Sunday, December 31, 2006

Pitching match-ups

I read what I thought was an interesting post at the The Bard's Room - a White Sox blog on the MVN network of blogs - the post is an analysis of the value provided by 'slot' starters - that is, the relative performance of guys in the #1, 2, 3, 4 and 5 slots:
Here are the MLB average ERAs for each slot:

#1: 3.60
#2: 4.14
#3: 4.58
#4: 5.10
#5: 6.24
The post then provides the same ERA information for the AL:
#1: 3.70
#2: 4.24
#3: 4.58
#4: 5.09
#5: 6.22

The lack of difference between the two leagues actually surprised me quite a bit. However, the difference in quality between the slots really got me thinking - a 68% decline in ERA between the #1 and #5 slots is over 2 runs a start... a crucial difference in winning a game.

How did the Red Sox match up against this?

#1: 3.97
#2: 5.01
#3: 4.63
#4: 5.73
#5: 6.04

I used Schilling as our #1, but put Beckett in the #2 slot, and Wakefield in the #3 - I know they didn't start in that order, but I think it reflects the reality. For the #4 and #5 slots, the ERA is an amalgam of the numbers put up by Clement and Lester (for the #4), and Wells, Tavarez, Johnson, DiNardo, Gabbard, Jarvis, Pauley and Hansack (for the #5), but unadjusted for any bullpen numbers that they put up.

Clearly not pretty - better than average in the #5 slot, but everywhere else... below average, and quite significantly below in the #1 and #2 slots.

What interested me in all this, was how relevant is the slotting - we all in our minds have an idea of who is our #1 starter, #2 and so on - but does that matter - how often do they match up against the other team's #1, #2 etc...? (and this really is under the mildly interesting, but not particularly useful category of analysis)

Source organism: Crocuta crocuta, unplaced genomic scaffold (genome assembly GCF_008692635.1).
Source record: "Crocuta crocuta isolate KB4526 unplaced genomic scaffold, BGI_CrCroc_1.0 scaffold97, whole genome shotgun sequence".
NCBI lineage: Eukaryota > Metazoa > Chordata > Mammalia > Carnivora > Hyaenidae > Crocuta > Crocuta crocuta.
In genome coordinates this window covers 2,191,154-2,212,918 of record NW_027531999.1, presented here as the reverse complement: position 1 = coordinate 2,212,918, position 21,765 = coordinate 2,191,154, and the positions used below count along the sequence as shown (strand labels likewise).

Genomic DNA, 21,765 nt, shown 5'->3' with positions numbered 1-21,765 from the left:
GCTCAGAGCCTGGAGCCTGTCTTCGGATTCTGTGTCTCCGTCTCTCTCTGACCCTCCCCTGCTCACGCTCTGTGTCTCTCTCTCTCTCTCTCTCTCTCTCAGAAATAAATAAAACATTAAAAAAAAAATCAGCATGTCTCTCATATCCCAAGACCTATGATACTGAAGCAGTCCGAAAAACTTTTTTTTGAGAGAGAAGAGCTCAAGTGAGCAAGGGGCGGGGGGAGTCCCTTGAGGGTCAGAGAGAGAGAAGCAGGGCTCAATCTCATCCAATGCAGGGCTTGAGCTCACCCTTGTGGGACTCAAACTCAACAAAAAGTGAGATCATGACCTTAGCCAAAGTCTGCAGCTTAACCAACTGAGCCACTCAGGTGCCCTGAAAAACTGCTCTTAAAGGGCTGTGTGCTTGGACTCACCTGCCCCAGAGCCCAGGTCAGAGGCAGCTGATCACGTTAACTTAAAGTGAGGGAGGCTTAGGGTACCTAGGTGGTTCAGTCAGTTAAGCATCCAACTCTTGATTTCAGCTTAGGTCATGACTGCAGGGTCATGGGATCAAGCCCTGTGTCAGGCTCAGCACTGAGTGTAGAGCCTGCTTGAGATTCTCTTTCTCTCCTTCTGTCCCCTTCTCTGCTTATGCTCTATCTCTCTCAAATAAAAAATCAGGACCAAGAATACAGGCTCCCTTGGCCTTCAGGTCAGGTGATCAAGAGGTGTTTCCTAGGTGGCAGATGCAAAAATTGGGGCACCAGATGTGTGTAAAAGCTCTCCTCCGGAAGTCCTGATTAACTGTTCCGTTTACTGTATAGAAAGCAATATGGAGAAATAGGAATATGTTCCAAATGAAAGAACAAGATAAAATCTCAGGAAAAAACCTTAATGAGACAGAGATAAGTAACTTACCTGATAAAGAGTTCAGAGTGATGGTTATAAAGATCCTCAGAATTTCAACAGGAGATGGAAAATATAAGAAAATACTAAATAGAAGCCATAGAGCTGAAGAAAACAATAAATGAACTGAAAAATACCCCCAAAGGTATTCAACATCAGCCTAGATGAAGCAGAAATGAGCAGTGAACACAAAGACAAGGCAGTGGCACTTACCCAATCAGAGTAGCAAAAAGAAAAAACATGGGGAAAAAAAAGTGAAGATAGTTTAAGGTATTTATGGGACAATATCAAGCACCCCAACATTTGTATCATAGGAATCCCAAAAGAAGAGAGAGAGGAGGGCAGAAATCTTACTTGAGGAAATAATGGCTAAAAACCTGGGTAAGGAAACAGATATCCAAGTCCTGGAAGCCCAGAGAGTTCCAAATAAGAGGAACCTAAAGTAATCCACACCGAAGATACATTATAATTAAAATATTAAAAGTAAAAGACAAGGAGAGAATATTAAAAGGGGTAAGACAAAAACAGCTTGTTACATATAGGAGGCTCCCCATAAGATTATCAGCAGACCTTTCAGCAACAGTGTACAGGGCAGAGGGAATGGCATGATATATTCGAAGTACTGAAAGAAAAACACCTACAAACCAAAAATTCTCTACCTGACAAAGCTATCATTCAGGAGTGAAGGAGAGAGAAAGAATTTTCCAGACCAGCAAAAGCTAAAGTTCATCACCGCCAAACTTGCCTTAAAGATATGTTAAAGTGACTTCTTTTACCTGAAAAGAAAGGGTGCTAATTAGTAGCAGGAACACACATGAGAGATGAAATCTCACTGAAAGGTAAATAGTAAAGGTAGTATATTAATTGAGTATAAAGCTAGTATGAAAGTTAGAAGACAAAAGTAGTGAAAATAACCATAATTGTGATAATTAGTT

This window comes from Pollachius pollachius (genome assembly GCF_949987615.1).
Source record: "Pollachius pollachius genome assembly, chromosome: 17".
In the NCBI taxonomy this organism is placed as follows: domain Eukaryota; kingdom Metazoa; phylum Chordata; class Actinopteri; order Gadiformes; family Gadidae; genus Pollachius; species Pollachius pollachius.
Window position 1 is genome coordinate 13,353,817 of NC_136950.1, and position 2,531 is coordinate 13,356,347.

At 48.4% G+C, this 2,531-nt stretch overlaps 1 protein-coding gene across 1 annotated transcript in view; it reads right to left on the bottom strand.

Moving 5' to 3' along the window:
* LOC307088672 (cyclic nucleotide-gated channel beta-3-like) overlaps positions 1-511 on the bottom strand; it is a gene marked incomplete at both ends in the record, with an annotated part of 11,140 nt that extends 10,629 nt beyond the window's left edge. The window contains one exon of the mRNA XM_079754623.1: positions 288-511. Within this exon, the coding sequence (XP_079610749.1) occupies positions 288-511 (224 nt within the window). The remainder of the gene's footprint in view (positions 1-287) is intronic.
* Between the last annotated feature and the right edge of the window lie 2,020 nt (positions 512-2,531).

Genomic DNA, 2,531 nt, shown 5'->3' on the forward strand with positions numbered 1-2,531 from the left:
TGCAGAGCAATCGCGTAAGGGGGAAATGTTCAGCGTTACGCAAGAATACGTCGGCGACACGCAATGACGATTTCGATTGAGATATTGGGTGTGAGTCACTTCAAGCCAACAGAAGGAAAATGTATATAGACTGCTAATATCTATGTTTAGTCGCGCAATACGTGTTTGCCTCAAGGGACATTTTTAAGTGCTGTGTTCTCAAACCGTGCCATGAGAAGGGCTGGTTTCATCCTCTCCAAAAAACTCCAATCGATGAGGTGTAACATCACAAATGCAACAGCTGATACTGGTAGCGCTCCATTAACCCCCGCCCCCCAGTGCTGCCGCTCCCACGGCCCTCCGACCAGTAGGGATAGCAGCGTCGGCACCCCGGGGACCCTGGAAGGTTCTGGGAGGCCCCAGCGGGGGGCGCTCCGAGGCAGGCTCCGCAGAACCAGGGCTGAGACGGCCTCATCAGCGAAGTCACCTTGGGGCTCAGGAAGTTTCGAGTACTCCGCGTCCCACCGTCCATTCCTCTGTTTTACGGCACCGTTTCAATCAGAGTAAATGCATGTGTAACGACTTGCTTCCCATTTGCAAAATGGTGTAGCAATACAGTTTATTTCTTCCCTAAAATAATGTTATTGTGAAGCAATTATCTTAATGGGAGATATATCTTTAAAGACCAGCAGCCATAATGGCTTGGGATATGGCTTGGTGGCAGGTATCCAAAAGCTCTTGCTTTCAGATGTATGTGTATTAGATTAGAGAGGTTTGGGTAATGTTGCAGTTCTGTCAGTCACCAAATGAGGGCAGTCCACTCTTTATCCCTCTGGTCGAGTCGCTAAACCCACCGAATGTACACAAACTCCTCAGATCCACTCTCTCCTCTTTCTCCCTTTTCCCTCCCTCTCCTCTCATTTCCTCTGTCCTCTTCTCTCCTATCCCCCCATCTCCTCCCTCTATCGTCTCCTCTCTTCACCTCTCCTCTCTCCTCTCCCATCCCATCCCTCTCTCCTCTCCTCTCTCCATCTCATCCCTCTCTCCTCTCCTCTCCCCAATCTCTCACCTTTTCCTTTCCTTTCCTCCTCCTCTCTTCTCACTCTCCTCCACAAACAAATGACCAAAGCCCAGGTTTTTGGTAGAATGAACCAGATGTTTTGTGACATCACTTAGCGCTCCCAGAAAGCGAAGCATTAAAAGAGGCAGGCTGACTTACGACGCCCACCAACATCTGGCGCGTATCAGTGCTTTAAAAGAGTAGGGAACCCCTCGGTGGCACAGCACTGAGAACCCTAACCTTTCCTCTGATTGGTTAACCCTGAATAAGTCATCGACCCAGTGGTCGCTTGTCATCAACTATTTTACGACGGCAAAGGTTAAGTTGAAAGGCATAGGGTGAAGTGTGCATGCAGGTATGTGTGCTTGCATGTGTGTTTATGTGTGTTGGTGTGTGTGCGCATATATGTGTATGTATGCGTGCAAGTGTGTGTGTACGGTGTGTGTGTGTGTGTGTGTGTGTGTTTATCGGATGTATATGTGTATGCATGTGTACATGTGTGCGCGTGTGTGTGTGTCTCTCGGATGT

The following table shows this data for the Red Sox match-ups in 2006:


Opponent


1

2

3

4

5

1

7

10

3

1

10

2

13

5

6

3

6

3

4

7

5

2

5

4

6

1

3

7

10

5

8

4

11

10

15


(With the Red Sox rotation rank on the vertical axis)

I allocated a rotation 'rank' by looking at the start of season rotation order, with some adjustments made for guys who would have started in a specific slot, but for injury - AJ Burnett being a good example - he would presumably have been the Blue Jays #2 behind Halladay had he been fit. For any team (including the Red Sox) where a starter was used who was not in the initial rotation, and would not have been in it had he been fit (pick any one of the gang of 8 above for the Red Sox for example), I ranked them as a #5.

As I said further up, this is more interesting than useful, but does perhaps show that we shouldn't get too caught up in any Red Sox spring training debate on the rotation order - all of our starters will see their fair share of 'ace' match-ups. The run differential between starter slots is really only crucial when they are matched up against a starter slot where the differential exists... but as the table above shows, those significant mis-matches are really quite common.

1 threw a strike:

At 12:14 pm, Blogger Corey & Carson said...

Wait a Yank/BoSox site...this is more creative than my Phils/Pirate site.

 

Post a Comment

<< Home